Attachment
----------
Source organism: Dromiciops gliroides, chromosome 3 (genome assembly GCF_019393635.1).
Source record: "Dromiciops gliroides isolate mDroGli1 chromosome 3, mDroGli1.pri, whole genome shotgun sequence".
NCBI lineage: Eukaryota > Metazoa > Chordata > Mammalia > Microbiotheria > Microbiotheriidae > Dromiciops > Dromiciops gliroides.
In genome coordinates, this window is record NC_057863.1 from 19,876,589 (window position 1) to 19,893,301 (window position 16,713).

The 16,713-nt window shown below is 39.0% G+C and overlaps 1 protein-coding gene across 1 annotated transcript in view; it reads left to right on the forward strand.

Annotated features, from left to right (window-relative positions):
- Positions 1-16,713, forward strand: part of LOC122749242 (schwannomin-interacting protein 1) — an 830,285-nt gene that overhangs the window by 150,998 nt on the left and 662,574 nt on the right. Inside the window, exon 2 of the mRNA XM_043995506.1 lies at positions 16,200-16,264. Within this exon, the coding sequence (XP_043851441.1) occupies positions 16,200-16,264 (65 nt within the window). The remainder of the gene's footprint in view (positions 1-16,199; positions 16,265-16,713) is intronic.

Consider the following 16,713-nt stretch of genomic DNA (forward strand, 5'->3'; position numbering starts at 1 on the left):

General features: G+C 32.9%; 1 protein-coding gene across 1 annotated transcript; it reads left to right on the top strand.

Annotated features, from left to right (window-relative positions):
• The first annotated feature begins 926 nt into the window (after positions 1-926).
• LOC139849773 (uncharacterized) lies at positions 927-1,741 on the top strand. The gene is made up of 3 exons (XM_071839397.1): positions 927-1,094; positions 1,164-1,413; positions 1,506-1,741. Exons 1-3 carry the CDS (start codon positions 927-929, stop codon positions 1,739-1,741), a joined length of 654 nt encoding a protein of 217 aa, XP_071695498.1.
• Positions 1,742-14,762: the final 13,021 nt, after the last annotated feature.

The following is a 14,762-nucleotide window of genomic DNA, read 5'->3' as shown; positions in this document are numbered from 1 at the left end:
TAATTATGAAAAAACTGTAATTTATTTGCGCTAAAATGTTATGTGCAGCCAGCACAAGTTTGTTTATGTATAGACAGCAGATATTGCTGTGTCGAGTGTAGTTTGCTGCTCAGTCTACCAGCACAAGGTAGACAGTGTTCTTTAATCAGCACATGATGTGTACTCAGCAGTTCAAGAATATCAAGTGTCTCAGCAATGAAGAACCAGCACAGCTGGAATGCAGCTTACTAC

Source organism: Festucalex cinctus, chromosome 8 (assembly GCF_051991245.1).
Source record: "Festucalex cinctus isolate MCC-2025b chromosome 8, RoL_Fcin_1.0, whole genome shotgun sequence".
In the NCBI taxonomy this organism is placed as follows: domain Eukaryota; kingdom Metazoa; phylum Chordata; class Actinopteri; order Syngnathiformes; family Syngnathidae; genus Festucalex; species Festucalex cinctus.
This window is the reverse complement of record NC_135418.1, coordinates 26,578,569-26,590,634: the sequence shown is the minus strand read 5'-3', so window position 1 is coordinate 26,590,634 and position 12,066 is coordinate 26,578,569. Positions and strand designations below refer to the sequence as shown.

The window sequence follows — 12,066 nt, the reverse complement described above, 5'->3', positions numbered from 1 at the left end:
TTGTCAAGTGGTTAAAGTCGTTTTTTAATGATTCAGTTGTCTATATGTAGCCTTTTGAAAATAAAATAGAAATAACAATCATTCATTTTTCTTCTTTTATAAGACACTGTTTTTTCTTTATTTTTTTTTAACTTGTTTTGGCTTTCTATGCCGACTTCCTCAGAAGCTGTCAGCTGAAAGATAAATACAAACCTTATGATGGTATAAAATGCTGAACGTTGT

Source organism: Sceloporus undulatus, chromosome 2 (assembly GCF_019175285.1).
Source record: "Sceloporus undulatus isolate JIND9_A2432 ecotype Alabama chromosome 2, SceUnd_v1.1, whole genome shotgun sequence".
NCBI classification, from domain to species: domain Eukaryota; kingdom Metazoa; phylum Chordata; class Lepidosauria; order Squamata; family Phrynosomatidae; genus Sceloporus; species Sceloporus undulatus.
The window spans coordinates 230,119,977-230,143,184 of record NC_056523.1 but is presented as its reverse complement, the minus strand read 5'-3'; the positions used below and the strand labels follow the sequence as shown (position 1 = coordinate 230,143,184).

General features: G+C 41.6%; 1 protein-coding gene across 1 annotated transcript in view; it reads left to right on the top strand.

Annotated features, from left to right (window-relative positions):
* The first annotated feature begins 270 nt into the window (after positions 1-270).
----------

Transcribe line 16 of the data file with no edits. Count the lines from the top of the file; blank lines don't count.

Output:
Source organism: Festucalex cinctus, chromosome 8 (assembly GCF_051991245.1).